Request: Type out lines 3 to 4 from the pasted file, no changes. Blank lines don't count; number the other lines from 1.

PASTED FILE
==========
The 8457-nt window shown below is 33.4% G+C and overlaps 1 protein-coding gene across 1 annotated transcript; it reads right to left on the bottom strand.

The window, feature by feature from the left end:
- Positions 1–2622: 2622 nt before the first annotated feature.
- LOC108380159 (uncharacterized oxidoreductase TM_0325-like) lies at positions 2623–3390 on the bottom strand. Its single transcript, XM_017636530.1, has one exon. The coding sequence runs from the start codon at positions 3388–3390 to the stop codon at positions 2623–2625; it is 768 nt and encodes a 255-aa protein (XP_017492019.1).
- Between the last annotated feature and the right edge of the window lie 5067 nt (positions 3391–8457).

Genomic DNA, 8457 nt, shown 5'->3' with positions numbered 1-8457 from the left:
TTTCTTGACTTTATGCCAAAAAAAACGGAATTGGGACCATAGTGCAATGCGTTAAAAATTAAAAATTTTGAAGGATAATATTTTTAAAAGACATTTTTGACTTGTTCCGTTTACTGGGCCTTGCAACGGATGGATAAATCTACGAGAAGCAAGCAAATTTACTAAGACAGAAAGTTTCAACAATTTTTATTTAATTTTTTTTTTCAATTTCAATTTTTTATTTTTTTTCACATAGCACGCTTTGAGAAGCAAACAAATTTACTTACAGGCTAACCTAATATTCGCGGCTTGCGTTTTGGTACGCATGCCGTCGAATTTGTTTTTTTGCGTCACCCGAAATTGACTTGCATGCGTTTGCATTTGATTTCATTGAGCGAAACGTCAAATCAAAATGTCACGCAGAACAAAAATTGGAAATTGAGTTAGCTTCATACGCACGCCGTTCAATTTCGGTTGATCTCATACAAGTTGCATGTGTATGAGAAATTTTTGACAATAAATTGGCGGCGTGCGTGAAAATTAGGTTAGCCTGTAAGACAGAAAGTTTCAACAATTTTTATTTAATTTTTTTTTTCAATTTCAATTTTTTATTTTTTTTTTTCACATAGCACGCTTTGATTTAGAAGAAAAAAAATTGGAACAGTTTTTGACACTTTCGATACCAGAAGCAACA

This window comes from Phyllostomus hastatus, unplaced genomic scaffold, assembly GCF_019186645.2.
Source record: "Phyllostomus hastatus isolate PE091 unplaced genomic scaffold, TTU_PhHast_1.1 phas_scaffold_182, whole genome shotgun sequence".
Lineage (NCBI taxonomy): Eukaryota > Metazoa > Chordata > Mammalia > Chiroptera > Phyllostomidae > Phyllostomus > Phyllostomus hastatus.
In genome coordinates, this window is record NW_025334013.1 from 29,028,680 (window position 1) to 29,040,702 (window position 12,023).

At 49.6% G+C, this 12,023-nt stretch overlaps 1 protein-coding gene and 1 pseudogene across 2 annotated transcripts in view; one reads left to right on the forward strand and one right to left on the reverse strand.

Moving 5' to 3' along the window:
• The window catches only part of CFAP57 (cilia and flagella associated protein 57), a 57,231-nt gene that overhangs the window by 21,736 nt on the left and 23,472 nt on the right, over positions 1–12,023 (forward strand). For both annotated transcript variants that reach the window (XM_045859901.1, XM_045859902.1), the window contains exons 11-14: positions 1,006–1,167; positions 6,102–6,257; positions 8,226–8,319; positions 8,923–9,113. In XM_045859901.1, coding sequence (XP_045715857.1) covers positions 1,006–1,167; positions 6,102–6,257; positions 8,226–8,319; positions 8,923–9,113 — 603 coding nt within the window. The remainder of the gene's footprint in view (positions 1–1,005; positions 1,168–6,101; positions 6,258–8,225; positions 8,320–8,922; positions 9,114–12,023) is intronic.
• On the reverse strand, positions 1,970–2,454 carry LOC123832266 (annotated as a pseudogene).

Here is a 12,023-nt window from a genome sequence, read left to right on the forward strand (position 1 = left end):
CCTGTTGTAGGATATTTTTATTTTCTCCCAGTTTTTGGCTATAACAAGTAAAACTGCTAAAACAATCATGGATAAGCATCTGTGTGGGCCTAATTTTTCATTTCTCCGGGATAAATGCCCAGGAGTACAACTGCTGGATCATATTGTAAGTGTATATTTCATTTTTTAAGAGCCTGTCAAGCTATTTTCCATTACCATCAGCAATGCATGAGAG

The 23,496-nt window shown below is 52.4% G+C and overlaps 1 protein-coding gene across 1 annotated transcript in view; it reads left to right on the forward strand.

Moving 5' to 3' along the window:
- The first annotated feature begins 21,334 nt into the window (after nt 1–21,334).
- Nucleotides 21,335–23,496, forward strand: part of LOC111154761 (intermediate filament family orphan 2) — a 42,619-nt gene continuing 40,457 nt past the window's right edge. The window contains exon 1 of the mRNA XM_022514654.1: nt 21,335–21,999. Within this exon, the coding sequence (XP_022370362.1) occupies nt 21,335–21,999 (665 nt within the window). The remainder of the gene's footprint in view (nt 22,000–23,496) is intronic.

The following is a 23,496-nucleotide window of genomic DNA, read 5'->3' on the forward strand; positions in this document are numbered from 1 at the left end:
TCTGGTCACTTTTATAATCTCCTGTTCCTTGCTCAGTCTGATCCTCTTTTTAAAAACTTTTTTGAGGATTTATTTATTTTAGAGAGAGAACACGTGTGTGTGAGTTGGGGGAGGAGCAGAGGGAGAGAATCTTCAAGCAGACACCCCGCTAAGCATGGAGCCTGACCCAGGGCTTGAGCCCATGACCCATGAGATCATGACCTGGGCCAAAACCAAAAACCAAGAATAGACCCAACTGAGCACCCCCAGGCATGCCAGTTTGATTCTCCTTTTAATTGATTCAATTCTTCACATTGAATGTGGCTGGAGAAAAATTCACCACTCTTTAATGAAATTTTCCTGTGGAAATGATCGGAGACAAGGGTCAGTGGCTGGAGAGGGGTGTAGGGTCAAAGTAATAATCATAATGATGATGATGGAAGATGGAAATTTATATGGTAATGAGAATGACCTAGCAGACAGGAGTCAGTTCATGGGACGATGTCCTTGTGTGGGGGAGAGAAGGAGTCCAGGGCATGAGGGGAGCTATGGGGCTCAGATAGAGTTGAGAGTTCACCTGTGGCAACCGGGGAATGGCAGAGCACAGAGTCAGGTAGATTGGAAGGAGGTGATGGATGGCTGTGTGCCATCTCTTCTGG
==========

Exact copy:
- Positions 1–2622: 2622 nt before the first annotated feature.
- LOC108380159 (uncharacterized oxidoreductase TM_0325-like) lies at positions 2623–3390 on the bottom strand. Its single transcript, XM_017636530.1, has one exon. The coding sequence runs from the start codon at positions 3388–3390 to the stop codon at positions 2623–2625; it is 768 nt and encodes a 255-aa protein (XP_017492019.1).